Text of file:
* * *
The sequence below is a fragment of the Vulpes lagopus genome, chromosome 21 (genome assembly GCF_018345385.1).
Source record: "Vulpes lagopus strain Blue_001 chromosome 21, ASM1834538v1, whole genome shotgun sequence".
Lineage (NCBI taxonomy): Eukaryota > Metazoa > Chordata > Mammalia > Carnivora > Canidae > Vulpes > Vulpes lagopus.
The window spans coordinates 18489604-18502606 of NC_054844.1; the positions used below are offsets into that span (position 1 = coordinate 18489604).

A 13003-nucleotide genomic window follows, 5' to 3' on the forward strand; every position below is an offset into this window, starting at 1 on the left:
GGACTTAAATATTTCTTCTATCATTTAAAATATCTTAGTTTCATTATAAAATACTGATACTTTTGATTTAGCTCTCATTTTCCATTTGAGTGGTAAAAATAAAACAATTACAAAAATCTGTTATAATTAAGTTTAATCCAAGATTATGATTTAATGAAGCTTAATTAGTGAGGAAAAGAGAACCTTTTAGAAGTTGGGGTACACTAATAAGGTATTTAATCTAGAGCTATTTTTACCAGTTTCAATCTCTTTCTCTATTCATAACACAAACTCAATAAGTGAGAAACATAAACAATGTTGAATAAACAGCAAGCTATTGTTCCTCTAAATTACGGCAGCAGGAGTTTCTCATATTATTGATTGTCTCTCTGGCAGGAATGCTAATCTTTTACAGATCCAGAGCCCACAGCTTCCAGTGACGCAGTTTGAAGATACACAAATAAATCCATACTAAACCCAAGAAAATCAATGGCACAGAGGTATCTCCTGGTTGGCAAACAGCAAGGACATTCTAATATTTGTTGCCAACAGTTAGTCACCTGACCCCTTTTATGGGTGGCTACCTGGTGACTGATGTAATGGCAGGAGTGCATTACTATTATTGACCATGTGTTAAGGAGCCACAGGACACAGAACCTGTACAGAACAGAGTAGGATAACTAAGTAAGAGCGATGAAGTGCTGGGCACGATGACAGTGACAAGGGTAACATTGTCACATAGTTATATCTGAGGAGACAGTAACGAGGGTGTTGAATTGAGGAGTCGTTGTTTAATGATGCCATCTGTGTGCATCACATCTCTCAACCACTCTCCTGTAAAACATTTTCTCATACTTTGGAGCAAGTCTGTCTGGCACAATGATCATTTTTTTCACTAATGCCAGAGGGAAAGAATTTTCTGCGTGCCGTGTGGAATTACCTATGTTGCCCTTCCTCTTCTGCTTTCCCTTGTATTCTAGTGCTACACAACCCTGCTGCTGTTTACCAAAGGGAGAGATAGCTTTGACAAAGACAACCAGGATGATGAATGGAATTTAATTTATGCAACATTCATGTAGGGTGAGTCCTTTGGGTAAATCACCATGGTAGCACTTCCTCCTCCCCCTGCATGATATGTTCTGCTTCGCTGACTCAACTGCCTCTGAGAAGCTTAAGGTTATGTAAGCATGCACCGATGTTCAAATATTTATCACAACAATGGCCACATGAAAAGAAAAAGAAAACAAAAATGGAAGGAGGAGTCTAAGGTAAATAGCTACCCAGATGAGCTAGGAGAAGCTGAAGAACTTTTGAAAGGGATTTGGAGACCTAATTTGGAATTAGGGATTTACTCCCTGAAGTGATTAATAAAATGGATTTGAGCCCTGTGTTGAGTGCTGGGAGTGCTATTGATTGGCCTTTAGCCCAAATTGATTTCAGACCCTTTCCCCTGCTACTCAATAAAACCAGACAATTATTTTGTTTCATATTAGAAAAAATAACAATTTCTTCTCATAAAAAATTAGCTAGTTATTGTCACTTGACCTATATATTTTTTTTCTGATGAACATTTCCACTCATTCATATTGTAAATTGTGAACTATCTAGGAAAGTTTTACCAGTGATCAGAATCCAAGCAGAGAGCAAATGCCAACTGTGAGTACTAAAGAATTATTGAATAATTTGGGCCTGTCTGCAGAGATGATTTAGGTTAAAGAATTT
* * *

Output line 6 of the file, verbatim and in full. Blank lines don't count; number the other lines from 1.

GGACTTAAATATTTCTTCTATCATTTAAAATATCTTAGTTTCATTATAAAATACTGATACTTTTGATTTAGCTCTCATTTTCCATTTGAGTGGTAAAAATAAAACAATTACAAAAATCTGTTATAATTAAGTTTAATCCAAGATTATGATTTAATGAAGCTTAATTAGTGAGGAAAAGAGAACCTTTTAGAAGTTGGGGTACACTAATAAGGTATTTAATCTAGAGCTATTTTTACCAGTTTCAATCTCTTTCTCTATTCATAACACAAACTCAATAAGTGAGAAACATAAACAATGTTGAATAAACAGCAAGCTATTGTTCCTCTAAATTACGGCAGCAGGAGTTTCTCATATTATTGATTGTCTCTCTGGCAGGAATGCTAATCTTTTACAGATCCAGAGCCCACAGCTTCCAGTGACGCAGTTTGAAGATACACAAATAAATCCATACTAAACCCAAGAAAATCAATGGCACAGAGGTATCTCCTGGTTGGCAAACAGCAAGGACATTCTAATATTTGTTGCCAACAGTTAGTCACCTGACCCCTTTTATGGGTGGCTACCTGGTGACTGATGTAATGGCAGGAGTGCATTACTATTATTGACCATGTGTTAAGGAGCCACAGGACACAGAACCTGTACAGAACAGAGTAGGATAACTAAGTAAGAGCGATGAAGTGCTGGGCACGATGACAGTGACAAGGGTAACATTGTCACATAGTTATATCTGAGGAGACAGTAACGAGGGTGTTGAATTGAGGAGTCGTTGTTTAATGATGCCATCTGTGTGCATCACATCTCTCAACCACTCTCCTGTAAAACATTTTCTCATACTTTGGAGCAAGTCTGTCTGGCACAATGATCATTTTTTTCACTAATGCCAGAGGGAAAGAATTTTCTGCGTGCCGTGTGGAATTACCTATGTTGCCCTTCCTCTTCTGCTTTCCCTTGTATTCTAGTGCTACACAACCCTGCTGCTGTTTACCAAAGGGAGAGATAGCTTTGACAAAGACAACCAGGATGATGAATGGAATTTAATTTATGCAACATTCATGTAGGGTGAGTCCTTTGGGTAAATCACCATGGTAGCACTTCCTCCTCCCCCTGCATGATATGTTCTGCTTCGCTGACTCAACTGCCTCTGAGAAGCTTAAGGTTATGTAAGCATGCACCGATGTTCAAATATTTATCACAACAATGGCCACATGAAAAGAAAAAGAAAACAAAAATGGAAGGAGGAGTCTAAGGTAAATAGCTACCCAGATGAGCTAGGAGAAGCTGAAGAACTTTTGAAAGGGATTTGGAGACCTAATTTGGAATTAGGGATTTACTCCCTGAAGTGATTAATAAAATGGATTTGAGCCCTGTGTTGAGTGCTGGGAGTGCTATTGATTGGCCTTTAGCCCAAATTGATTTCAGACCCTTTCCCCTGCTACTCAATAAAACCAGACAATTATTTTGTTTCATATTAGAAAAAATAACAATTTCTTCTCATAAAAAATTAGCTAGTTATTGTCACTTGACCTATATATTTTTTTTCTGATGAACATTTCCACTCATTCATATTGTAAATTGTGAACTATCTAGGAAAGTTTTACCAGTGATCAGAATCCAAGCAGAGAGCAAATGCCAACTGTGAGTACTAAAGAATTATTGAATAATTTGGGCCTGTCTGCAGAGATGATTTAGGTTAAAGAATTT